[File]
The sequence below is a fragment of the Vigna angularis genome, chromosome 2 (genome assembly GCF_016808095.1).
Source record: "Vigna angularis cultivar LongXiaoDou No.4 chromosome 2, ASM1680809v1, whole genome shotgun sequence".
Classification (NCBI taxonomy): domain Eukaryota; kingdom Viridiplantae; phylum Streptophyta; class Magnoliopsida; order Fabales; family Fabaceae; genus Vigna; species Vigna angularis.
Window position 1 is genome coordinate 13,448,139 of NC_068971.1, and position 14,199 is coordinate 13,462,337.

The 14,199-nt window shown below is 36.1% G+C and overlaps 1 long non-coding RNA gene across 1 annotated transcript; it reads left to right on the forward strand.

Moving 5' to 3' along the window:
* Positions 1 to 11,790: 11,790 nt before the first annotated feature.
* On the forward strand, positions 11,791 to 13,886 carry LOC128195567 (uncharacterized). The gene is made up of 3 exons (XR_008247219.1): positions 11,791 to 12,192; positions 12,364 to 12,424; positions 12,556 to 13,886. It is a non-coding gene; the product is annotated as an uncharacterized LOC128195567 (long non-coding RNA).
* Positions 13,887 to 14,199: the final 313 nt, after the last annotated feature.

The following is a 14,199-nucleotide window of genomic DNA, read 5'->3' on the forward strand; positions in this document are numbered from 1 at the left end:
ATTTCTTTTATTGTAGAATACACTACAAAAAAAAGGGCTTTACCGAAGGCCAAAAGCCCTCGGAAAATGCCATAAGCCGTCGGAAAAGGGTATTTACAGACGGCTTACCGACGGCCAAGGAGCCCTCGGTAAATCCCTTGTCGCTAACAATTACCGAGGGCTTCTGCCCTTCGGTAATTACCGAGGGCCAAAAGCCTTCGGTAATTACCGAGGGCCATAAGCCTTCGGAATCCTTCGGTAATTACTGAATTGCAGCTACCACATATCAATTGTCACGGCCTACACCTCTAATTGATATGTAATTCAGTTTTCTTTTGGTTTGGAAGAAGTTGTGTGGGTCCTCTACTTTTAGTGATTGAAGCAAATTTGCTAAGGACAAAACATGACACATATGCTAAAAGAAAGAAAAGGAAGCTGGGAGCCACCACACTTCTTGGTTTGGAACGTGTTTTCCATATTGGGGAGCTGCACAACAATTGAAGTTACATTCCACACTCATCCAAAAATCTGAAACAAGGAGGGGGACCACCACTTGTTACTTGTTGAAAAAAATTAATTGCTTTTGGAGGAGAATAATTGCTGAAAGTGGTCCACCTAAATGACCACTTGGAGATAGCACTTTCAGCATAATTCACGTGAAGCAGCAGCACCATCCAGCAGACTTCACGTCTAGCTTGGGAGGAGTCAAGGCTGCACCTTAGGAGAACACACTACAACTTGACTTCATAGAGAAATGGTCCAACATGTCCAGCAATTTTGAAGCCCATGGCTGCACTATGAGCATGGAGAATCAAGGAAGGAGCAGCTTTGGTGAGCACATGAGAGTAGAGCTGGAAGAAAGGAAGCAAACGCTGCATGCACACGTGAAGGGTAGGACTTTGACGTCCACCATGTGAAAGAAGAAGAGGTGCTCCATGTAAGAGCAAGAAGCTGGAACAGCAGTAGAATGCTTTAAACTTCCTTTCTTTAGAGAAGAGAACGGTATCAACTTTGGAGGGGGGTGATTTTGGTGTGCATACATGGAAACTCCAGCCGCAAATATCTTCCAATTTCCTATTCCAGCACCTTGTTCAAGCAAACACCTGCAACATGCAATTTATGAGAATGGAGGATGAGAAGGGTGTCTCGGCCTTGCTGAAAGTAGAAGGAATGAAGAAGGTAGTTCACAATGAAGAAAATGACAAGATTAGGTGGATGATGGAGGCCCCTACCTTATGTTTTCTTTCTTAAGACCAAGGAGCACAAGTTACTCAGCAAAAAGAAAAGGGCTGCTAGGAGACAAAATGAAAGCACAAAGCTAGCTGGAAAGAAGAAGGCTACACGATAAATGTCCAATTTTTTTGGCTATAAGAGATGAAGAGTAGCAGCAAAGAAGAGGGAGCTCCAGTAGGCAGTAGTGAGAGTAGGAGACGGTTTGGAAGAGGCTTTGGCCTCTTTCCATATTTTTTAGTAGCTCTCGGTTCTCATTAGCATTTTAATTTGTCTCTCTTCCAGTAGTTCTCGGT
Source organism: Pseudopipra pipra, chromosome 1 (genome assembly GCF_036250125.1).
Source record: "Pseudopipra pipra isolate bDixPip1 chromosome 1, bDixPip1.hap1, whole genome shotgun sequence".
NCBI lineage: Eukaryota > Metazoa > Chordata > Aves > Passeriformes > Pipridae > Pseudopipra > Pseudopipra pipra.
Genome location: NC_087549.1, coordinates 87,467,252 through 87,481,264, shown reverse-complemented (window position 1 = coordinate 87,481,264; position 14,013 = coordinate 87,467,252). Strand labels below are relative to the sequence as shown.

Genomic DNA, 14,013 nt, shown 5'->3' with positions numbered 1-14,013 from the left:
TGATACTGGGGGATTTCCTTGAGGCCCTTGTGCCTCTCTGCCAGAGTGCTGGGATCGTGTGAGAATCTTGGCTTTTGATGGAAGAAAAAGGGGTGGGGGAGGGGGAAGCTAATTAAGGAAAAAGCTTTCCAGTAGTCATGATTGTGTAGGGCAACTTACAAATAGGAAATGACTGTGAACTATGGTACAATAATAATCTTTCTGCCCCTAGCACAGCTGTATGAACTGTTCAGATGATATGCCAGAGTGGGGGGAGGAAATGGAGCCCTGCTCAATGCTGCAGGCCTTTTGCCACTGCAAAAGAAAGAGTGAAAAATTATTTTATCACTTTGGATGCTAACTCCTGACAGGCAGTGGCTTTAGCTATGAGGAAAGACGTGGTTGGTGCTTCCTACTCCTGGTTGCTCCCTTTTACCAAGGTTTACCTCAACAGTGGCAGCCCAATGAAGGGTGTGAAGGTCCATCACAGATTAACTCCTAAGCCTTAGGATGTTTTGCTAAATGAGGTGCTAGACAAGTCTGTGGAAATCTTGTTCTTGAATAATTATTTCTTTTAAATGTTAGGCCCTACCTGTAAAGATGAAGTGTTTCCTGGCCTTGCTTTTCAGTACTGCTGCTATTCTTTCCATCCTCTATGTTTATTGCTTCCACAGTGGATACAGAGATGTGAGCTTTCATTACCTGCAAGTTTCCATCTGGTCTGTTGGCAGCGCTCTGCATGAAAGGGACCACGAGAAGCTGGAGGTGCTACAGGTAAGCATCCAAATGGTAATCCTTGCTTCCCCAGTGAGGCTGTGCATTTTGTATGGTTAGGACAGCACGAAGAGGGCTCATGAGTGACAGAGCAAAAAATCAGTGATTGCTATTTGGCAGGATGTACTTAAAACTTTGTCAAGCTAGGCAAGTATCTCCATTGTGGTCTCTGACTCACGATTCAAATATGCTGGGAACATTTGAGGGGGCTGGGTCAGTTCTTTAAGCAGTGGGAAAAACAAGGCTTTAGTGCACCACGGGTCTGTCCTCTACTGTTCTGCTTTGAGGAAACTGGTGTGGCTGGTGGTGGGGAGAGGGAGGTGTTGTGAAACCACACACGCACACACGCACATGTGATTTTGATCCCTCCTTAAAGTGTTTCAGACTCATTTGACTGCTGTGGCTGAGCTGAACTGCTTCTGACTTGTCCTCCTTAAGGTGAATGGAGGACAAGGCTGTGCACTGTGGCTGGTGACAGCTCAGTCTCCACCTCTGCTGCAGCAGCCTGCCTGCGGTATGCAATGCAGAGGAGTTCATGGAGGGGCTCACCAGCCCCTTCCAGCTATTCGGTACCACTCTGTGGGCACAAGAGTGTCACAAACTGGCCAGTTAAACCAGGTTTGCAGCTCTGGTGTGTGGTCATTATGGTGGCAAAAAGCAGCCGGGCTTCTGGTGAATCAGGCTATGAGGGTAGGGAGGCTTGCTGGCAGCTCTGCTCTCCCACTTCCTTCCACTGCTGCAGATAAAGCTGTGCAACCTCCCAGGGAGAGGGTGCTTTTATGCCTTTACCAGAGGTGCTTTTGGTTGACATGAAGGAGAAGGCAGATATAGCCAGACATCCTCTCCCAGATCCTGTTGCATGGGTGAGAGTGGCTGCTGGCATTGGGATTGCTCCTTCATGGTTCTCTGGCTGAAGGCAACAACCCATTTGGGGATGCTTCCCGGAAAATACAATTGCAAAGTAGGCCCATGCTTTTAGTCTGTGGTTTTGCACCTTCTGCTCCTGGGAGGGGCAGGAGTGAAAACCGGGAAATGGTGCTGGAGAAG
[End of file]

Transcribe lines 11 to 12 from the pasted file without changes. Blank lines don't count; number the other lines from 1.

ATTTCTTTTATTGTAGAATACACTACAAAAAAAAGGGCTTTACCGAAGGCCAAAAGCCCTCGGAAAATGCCATAAGCCGTCGGAAAAGGGTATTTACAGACGGCTTACCGACGGCCAAGGAGCCCTCGGTAAATCCCTTGTCGCTAACAATTACCGAGGGCTTCTGCCCTTCGGTAATTACCGAGGGCCAAAAGCCTTCGGTAATTACCGAGGGCCATAAGCCTTCGGAATCCTTCGGTAATTACTGAATTGCAGCTACCACATATCAATTGTCACGGCCTACACCTCTAATTGATATGTAATTCAGTTTTCTTTTGGTTTGGAAGAAGTTGTGTGGGTCCTCTACTTTTAGTGATTGAAGCAAATTTGCTAAGGACAAAACATGACACATATGCTAAAAGAAAGAAAAGGAAGCTGGGAGCCACCACACTTCTTGGTTTGGAACGTGTTTTCCATATTGGGGAGCTGCACAACAATTGAAGTTACATTCCACACTCATCCAAAAATCTGAAACAAGGAGGGGGACCACCACTTGTTACTTGTTGAAAAAAATTAATTGCTTTTGGAGGAGAATAATTGCTGAAAGTGGTCCACCTAAATGACCACTTGGAGATAGCACTTTCAGCATAATTCACGTGAAGCAGCAGCACCATCCAGCAGACTTCACGTCTAGCTTGGGAGGAGTCAAGGCTGCACCTTAGGAGAACACACTACAACTTGACTTCATAGAGAAATGGTCCAACATGTCCAGCAATTTTGAAGCCCATGGCTGCACTATGAGCATGGAGAATCAAGGAAGGAGCAGCTTTGGTGAGCACATGAGAGTAGAGCTGGAAGAAAGGAAGCAAACGCTGCATGCACACGTGAAGGGTAGGACTTTGACGTCCACCATGTGAAAGAAGAAGAGGTGCTCCATGTAAGAGCAAGAAGCTGGAACAGCAGTAGAATGCTTTAAACTTCCTTTCTTTAGAGAAGAGAACGGTATCAACTTTGGAGGGGGGTGATTTTGGTGTGCATACATGGAAACTCCAGCCGCAAATATCTTCCAATTTCCTATTCCAGCACCTTGTTCAAGCAAACACCTGCAACATGCAATTTATGAGAATGGAGGATGAGAAGGGTGTCTCGGCCTTGCTGAAAGTAGAAGGAATGAAGAAGGTAGTTCACAATGAAGAAAATGACAAGATTAGGTGGATGATGGAGGCCCCTACCTTATGTTTTCTTTCTTAAGACCAAGGAGCACAAGTTACTCAGCAAAAAGAAAAGGGCTGCTAGGAGACAAAATGAAAGCACAAAGCTAGCTGGAAAGAAGAAGGCTACACGATAAATGTCCAATTTTTTTGGCTATAAGAGATGAAGAGTAGCAGCAAAGAAGAGGGAGCTCCAGTAGGCAGTAGTGAGAGTAGGAGACGGTTTGGAAGAGGCTTTGGCCTCTTTCCATATTTTTTAGTAGCTCTCGGTTCTCATTAGCATTTTAATTTGTCTCTCTTCCAGTAGTTCTCGGT
Source organism: Pseudopipra pipra, chromosome 1 (genome assembly GCF_036250125.1).